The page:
Friday, Aug. 20, 2004 | 10:58 a.m.
The ghosts of legislative sessions past are haunting the Senate District 5 election, which is shaping up to be one of the most interesting of the primary election season.
A group is targeting Sen. Ann O'Connell, R-Las Vegas, for co-sponsoring a bill in the 2003 session that never made it to the Senate floor.
It was a $1.6 billion tax increase over a two-year period that would, opponents said, have been the largest tax increase in state history.
Now the Citizens for Fair Taxation, a group of business and gaming interests, has launched television, radio and print mail pieces attacking O'Connell as too expensive for Nevada.
"We just can't afford Ann O'Connell any longer," one mailer notes.
It's ironic because O'Connell has aligned herself with some of the most fiscally conservative members of the state Senate.
"An ad campaign that calls Ann O'Connell a tax-and-spender is just plain silly," said Joe Brezny, executive director of the Republican Senatorial Caucus. "For 20 years, her main issues have been lower taxes and less government, and to claim otherwise is just election year politics at its worst."
Her supporters say she backed the $1.6 billion bill, sponsored by Sens. Terry Care, D-Las Vegas, and Mark Amodei, R-Carson City, to show that she would not support a gross-receipts tax, which many businesses said would cripple the Nevada economy.
The Las Vegas Chamber of Commerce, which was against the gross-receipts tax, and several major developers continue to support O'Connell.
Citizens for Fair Taxation is "misconstruing one act and applying it to an entire legacy of an individual who fights for limited spending and efficient government," said the chamber's director of government affairs, Christina Dugan.
O'Connell did not return calls for comment.
The gaming industry was largely behind the gross-receipts tax, and the failure of the tax angered many of those who pushed for it.
Republican strategist Sig Rogich, who is supporting Heck but said he is not involved in the Citizens for Fair Taxation campaign, said that O'Connell has "kind of put herself in a quandary, trying to be a non-taxer and then supporting a tax measure that's twice the size" of the proposed gross-receipts tax.
O'Connell, for her part, has tried to portray her Republican primary opponent, physician Joe Heck, as a puppet for the gaming industry, which was angered by her tax votes in the last session and is largely supporting Heck.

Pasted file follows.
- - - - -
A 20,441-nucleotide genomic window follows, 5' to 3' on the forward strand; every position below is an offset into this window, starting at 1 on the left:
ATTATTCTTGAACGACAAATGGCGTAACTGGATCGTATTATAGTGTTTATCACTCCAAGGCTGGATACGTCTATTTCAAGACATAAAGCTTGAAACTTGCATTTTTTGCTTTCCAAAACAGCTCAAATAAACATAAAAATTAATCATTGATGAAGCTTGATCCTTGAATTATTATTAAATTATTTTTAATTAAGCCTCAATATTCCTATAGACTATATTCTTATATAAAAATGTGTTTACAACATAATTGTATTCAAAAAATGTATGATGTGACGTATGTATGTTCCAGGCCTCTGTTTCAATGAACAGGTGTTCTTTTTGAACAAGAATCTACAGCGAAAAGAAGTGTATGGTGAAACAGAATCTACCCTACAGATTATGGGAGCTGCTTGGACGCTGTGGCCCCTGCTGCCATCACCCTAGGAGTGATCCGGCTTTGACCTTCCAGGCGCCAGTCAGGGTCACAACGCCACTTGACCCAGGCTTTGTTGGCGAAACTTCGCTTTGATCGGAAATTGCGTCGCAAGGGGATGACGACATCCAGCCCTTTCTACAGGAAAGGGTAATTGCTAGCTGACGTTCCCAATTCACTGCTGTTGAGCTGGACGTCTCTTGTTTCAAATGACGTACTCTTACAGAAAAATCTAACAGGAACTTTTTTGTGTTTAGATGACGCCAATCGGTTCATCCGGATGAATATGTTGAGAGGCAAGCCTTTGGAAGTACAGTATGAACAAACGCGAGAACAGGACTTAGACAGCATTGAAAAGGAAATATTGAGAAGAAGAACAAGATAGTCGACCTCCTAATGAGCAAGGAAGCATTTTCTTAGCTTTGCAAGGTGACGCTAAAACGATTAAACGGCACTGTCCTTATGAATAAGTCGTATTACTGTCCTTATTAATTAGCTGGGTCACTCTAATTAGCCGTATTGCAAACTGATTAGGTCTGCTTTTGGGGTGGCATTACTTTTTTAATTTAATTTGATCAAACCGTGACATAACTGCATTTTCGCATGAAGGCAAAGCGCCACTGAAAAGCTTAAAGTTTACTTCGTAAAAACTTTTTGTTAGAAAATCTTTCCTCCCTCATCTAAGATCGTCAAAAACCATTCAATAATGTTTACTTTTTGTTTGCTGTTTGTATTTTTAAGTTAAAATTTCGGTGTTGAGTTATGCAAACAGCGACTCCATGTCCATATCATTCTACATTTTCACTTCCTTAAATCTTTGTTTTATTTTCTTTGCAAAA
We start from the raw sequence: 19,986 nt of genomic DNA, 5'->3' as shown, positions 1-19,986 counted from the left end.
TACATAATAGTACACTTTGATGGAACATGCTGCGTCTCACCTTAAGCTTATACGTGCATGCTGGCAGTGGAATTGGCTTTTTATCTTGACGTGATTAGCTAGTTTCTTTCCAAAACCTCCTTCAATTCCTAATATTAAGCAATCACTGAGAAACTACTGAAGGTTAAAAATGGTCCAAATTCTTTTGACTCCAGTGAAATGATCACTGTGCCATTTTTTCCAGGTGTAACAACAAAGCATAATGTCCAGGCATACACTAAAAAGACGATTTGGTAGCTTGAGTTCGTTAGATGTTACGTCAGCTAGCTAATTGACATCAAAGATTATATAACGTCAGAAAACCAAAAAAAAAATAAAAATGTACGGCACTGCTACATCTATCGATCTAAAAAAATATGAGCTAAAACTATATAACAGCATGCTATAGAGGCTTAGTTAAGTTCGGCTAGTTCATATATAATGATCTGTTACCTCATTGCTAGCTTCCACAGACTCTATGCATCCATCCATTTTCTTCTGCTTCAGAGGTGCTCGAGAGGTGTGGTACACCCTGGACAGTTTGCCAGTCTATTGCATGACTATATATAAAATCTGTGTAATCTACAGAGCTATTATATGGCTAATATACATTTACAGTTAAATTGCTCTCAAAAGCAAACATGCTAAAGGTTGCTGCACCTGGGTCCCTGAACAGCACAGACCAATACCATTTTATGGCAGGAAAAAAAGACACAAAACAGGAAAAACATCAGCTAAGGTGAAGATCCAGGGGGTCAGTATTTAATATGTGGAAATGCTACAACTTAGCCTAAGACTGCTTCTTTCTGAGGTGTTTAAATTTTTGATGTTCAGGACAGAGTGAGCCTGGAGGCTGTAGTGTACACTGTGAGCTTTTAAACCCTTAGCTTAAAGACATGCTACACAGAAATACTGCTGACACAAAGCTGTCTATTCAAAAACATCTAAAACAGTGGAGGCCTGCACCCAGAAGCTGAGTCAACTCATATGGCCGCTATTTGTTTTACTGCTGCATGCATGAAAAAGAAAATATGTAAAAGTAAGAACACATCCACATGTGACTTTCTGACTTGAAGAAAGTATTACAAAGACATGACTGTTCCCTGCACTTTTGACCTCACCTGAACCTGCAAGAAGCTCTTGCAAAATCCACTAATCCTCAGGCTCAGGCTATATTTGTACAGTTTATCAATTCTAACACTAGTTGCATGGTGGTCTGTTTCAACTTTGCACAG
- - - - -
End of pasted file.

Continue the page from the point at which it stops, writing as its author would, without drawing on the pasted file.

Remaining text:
One mail piece in the district depicts Heck as a dummy with "Special Interests" and "Hidden Agendas" holding the strings that control him. On the back, Heck's nose grows like Pinocchio as he attacks O'Connell's record.
"Those that back him want her gone, so they can be free to RAISE YOUR TAXES and REDUCE THEIRS," the ad reads.
Lesley Pittman, vice president of corporate and government relations for Station Casinos, said she was upset by the ad's implication that the gaming industry is supporting Heck so he will lower gaming taxes.
The industry, she said, was one of a few that acknowledged in the 2003 session that the state needed a tax increase to solve last year's budget crisis.
"There are a lot of decisions she made last session that we don't agree with," Pittman said. "We're very excited about Joe Heck as an individual. He has got great credentials, great energy."
The race is obviously heating up in this district, which includes much of Green Valley and downtown Henderson. O'Connell has launched a $100,000 television ad campaign touting her 20 years in the legislature, and the Citizens for Fair Taxation have countered with their own $100,000 campaign against O'Connell.
Mark Jolley, executive director of the group, declined to say which businesses are members of the group or how much they are spending on the ads, pointing out that campaign finance reports are due out on Aug. 31.
Heck, who said he has knocked on 20,000 doors, said voters tell him they are most concerned about what O'Connell did in the last session, not her longstanding record, partly because many voters are new to the district.
"What people look at is not necessarily what's been done over the past 10, 15 years, but 'what have you done for me lately?"' Heck said. "Especially now with the demographic of that district being basically brand new. The residents of District 5 don't care what she did 15 years ago."